Sometimes ppl follow me, and I appreciate it, but I forget to go check out their pages, but I figure if it is meant to be, I will discover them eventually. There are many ppl worth following... amazing ppl and writers, but to me, there has to be some special reason, some spark, some... thing... that makes me want to click on that button. Some ppl follow everyone, but to me, it is more fun to make that list somehow have value to you personally, instead of just a big ole list of strangers. That's how I go about it anyway.
I guess I should preface my answer to this by sharing how my friends and I accomplish interaction. Because we're all so busy, we manage a meet maybe three times a year. Life just keeps us busy. We drop the occasional line. My follow and interaction patterns run similar to that on social media. As time allows.
So when I follow, it's not with the thought that I be able to check in with said 'followee' X number of times, it's with the thought that something about this person's hub or a recent comment interested me. I visit purposefully in spells. One day I may follow up on traffic to my hubs from a specific hubber. Another day I may follow up on folks who have commented. By follow up, btw, I man visit and read one or more of their hubs. Another I may go through emails with specific subjects, e.g. so-and-so started a new forum thread, or joeblow posted a new hub, etc.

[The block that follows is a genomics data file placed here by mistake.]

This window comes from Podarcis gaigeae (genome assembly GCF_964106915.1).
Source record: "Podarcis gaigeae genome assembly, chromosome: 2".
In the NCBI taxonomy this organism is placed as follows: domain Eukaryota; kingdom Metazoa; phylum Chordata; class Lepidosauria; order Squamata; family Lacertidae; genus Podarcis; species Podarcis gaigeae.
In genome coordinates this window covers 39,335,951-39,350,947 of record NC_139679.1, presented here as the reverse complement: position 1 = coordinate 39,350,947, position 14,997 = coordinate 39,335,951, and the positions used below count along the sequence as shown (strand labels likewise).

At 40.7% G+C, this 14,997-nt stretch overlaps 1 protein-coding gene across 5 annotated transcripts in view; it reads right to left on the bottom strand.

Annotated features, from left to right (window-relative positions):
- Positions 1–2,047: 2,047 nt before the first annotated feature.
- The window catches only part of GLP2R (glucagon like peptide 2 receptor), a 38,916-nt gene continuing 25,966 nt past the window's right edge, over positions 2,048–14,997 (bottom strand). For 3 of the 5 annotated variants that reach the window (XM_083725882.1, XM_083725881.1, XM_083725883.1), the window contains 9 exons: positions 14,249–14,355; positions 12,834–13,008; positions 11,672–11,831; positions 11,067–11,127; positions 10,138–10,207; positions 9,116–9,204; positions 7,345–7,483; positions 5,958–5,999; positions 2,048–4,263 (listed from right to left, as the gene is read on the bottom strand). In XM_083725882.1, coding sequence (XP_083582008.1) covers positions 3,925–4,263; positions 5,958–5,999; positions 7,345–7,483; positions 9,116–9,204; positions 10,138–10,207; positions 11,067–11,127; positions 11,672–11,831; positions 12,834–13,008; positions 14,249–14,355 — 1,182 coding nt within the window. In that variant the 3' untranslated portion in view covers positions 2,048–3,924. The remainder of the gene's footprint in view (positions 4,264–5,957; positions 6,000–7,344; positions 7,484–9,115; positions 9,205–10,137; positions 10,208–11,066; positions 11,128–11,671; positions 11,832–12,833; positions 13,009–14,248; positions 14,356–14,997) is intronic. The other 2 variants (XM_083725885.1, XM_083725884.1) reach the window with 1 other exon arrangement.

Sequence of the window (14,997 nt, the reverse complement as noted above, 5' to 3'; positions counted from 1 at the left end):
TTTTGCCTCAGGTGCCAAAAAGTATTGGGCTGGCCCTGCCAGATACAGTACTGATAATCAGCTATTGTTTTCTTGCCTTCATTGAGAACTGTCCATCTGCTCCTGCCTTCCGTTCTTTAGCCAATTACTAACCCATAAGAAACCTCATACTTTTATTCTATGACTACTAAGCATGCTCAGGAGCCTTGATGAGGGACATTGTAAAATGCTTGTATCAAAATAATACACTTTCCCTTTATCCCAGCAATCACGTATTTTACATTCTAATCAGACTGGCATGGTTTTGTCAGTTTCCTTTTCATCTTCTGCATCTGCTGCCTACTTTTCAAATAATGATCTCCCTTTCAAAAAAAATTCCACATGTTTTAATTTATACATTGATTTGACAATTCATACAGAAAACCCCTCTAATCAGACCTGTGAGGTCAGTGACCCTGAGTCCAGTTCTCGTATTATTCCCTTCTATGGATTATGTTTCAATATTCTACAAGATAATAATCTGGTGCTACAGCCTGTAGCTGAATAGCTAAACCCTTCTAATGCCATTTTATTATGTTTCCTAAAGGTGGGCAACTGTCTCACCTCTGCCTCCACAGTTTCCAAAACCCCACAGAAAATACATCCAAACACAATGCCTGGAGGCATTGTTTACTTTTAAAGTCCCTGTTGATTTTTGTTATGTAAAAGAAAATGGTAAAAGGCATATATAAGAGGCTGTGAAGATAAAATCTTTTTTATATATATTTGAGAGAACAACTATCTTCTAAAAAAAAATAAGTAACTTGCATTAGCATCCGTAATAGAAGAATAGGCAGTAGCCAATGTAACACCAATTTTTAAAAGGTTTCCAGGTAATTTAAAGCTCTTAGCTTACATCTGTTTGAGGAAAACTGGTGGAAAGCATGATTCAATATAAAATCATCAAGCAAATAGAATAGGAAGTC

I choose folks to follow for interest's sake, for the sake of following one or more of their posts, or to ensure I have an update on their activity so on a whim I can visit their recent post/comment/thread etc. I also believe strongly (my opinion doesn't have to be anyone else's) in showing interest when someone has expressed said interest in one or more ways.
This reply of yours pretty much sums up my attitude too. If you go to your feed by clicking on the Hubpages logo then you see all of the stuff from those you follow. I will some times take time out and scan the feed for items of interest. However I do not read all of the stuff written by all the people I follow. I only follow those that have written something that caught my eye either a Hub of the day or a featured Hub that I caught sight of reading another or in the items of interest at the bottom, wherever.
I follow those that appeal to me or that have written on topics that captured my imagination. If these people choose to follow me back after my visit then I am pleased, but I do not expect it. I do not believe in playing games to gain accolades. However I appreciate the system as it recognizes what you have been doing and it is nice t be noticed for good things that you do.